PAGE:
Author’s Note: This post was written on June 13, 2013 as a freelance piece for the Connection Pointe Christian Church Global Impact Blog. You can visit this blog to receive updates on our team’s trip to Swaziland, as well as other CPCC mission team visits to other parts of the world at www.cpccglobal.com.
In the past year, there has been a slight change in the cost of sponsoring a child, and thus have been changed below. If you are interested in sponsoring a child, please visit http://www.onechildmatters.org/child-sponsorship-search.
I woke this morning with the words to the song “Kings and Queens” running through my mind: “little hands, shoeless feet, lonely eyes looking back at me. Will we leave behind the innocent to grieve on their own, on the run when their lives have only begun? These could be our daughters and our sons.”
Being in Swaziland is such a paradox. Here we are, these wealthy Americans, a representation of wealth and materialism, though unhappy as a general population, to help and support these Swazis, who as a whole have very little, want very little, help each other and are generally very happy people. We take a lot of things for granted in the United States, but the things that make the biggest difference here are the things I least expected. Washing my face, for example, or singing in the shower, without the potential risk of getting the “runny tummy” from unfiltered water. Refrigerators–we’ve been drinking lukewarm water because it is our only option. Good coffee, Dr. Pepper, and absorbent towels are all luxuries that I look forward to having as soon as I get home…and yet somehow, I don’t miss all the things I have at home, because I am seeing firsthand what the world is like. It is greatly, vastly different than seeing poverty in pictures or on tv. It is so much more real, painful almost, especially knowing what waits for me at home.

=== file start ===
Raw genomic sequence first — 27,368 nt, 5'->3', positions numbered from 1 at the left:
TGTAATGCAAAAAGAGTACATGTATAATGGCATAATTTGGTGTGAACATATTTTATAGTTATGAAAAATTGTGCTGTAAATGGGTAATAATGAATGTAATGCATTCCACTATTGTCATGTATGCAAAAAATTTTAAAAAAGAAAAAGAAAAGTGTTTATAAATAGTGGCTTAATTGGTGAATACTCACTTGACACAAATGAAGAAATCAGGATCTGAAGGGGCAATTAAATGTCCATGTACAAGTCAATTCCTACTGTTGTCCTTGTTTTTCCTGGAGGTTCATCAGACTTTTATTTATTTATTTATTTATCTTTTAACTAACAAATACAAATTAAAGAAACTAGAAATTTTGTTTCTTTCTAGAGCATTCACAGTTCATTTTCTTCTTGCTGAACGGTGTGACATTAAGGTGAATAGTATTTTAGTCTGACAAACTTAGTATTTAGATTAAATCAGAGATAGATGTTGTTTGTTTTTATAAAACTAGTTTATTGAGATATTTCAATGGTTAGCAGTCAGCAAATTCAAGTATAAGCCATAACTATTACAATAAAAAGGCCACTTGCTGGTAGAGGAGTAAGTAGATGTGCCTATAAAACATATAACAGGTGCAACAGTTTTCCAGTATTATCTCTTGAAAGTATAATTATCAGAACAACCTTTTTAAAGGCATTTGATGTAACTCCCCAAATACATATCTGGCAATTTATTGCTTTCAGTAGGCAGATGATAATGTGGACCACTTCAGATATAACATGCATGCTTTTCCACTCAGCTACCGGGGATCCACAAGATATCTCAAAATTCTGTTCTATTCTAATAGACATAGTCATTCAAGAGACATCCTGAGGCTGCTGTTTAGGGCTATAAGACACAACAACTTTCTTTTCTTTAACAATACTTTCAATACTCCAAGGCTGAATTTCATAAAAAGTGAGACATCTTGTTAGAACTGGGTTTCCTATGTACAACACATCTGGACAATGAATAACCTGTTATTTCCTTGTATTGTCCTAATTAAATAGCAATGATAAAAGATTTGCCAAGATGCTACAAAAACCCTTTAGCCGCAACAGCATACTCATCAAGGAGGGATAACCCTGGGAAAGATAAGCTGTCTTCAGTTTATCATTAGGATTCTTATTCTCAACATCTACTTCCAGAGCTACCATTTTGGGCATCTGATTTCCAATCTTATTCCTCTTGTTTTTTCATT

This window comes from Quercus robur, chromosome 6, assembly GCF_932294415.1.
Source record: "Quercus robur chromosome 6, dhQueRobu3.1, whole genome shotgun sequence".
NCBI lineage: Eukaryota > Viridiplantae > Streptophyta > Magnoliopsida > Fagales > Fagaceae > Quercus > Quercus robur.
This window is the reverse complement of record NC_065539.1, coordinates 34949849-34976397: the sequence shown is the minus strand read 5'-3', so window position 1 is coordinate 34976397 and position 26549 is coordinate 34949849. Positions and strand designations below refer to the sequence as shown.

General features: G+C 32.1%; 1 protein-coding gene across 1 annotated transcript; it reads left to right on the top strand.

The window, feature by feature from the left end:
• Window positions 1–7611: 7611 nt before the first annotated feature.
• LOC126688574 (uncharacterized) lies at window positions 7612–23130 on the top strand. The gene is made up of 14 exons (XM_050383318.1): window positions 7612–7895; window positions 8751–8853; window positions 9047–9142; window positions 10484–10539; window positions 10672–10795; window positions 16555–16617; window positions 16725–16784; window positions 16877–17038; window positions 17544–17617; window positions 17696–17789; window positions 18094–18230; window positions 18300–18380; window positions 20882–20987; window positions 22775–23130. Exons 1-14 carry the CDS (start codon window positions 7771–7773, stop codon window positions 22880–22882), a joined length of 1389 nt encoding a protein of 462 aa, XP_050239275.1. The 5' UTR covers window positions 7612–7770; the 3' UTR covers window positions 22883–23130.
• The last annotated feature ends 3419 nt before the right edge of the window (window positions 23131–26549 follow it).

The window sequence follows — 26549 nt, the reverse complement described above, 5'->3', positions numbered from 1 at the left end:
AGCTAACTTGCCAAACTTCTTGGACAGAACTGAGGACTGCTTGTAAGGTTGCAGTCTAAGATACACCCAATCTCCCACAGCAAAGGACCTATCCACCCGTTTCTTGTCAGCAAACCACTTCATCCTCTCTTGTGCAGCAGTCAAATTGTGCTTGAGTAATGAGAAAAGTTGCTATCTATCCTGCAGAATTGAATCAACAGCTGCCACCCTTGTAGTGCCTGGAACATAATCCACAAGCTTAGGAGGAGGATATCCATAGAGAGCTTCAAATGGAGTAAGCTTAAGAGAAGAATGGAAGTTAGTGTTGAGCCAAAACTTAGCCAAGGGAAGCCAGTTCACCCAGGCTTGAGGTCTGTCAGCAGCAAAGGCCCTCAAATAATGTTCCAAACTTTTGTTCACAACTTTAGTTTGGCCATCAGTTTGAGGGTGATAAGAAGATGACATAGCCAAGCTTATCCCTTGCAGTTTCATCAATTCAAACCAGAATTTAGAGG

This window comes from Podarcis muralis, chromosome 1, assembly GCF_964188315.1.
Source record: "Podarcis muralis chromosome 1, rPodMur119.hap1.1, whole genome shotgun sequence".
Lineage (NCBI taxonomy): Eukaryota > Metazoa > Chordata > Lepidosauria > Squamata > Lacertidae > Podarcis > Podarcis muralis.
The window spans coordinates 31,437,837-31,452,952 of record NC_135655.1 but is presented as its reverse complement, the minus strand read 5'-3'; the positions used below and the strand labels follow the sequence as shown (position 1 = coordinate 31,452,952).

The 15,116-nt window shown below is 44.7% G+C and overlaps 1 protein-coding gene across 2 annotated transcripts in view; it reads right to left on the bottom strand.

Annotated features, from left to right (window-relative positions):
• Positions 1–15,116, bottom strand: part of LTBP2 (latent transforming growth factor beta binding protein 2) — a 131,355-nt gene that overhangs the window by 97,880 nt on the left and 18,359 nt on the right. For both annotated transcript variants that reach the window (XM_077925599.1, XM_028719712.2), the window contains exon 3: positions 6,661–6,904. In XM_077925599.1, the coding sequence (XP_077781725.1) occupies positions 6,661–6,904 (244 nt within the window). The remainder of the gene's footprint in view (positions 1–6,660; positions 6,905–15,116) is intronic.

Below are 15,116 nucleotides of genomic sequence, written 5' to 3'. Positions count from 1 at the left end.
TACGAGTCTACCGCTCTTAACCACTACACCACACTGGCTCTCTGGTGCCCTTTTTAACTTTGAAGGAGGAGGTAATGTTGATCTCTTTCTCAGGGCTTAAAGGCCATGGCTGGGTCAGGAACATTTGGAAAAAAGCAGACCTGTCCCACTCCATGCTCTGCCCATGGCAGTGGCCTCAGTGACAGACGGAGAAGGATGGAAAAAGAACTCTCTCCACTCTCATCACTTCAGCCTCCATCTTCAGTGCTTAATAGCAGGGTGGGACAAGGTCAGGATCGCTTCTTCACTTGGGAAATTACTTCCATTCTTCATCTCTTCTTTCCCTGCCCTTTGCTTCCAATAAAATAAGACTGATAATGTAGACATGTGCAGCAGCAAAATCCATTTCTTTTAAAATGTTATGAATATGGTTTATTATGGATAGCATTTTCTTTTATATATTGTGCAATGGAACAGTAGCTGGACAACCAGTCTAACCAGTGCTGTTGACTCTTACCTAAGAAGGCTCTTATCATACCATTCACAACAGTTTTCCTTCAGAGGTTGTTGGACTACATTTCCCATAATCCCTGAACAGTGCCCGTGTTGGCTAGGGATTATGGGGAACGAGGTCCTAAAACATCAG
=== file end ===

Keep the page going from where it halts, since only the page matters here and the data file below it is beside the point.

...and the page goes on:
We’ve talked about sponsorship at church every couple of weeks, and yet there are still kids here at the Njojane Care Pointe (let alone the other 20 care pointes, in Swaziland alone) that don’t have sponsors. In all honesty, it confuses me as to how we have unsponsored kids. It’s only $39 dollars a month. Almost anyone can find $39 in their monthly budget. So maybe you skip Starbucks 2 days a week. Or you pack a lunch one day a week instead, or your family decides against eating out just one meal. $39 is nearly nothing in the US…you can’t even buy a full tank of gas with $39, but it is such a small price to pay for what sponsorship does for a kid: she can go to school. She gets 2 meals a day. She has someone who is forever on her side, praying for her, thinking about her, loving her…even if only from nine thousand miles away.
We had the chance today to sit down with our sponsored child and present them with presents and KFC (which is a huge hit here). Khetokuhle, my kid, was stoic and quiet…not at all what I expected. After realization that I was her sponsor, she was overjoyed. I’ve never seen a more beautiful smile. She loves Jesus. She likes to read and write, to sing and dance. Both of us were overwhelmed to meet each other. I realized she is a lot like I was at her age, and then I realized I could have been her. I could BE her. We could have easily been sisters, or mother and daughter, and that kind of puts everything into perspective. Audrey Hepburn tells us that, “As you get older, you realize you have two hands: one for helping yourself, and one for helping others.”
I strongly urge you to put those two hands together and pray about sponsoring a child. These unsponsored kids could easily be your daughters and your sons. Let us love them like they are our own. Let us love the least of these.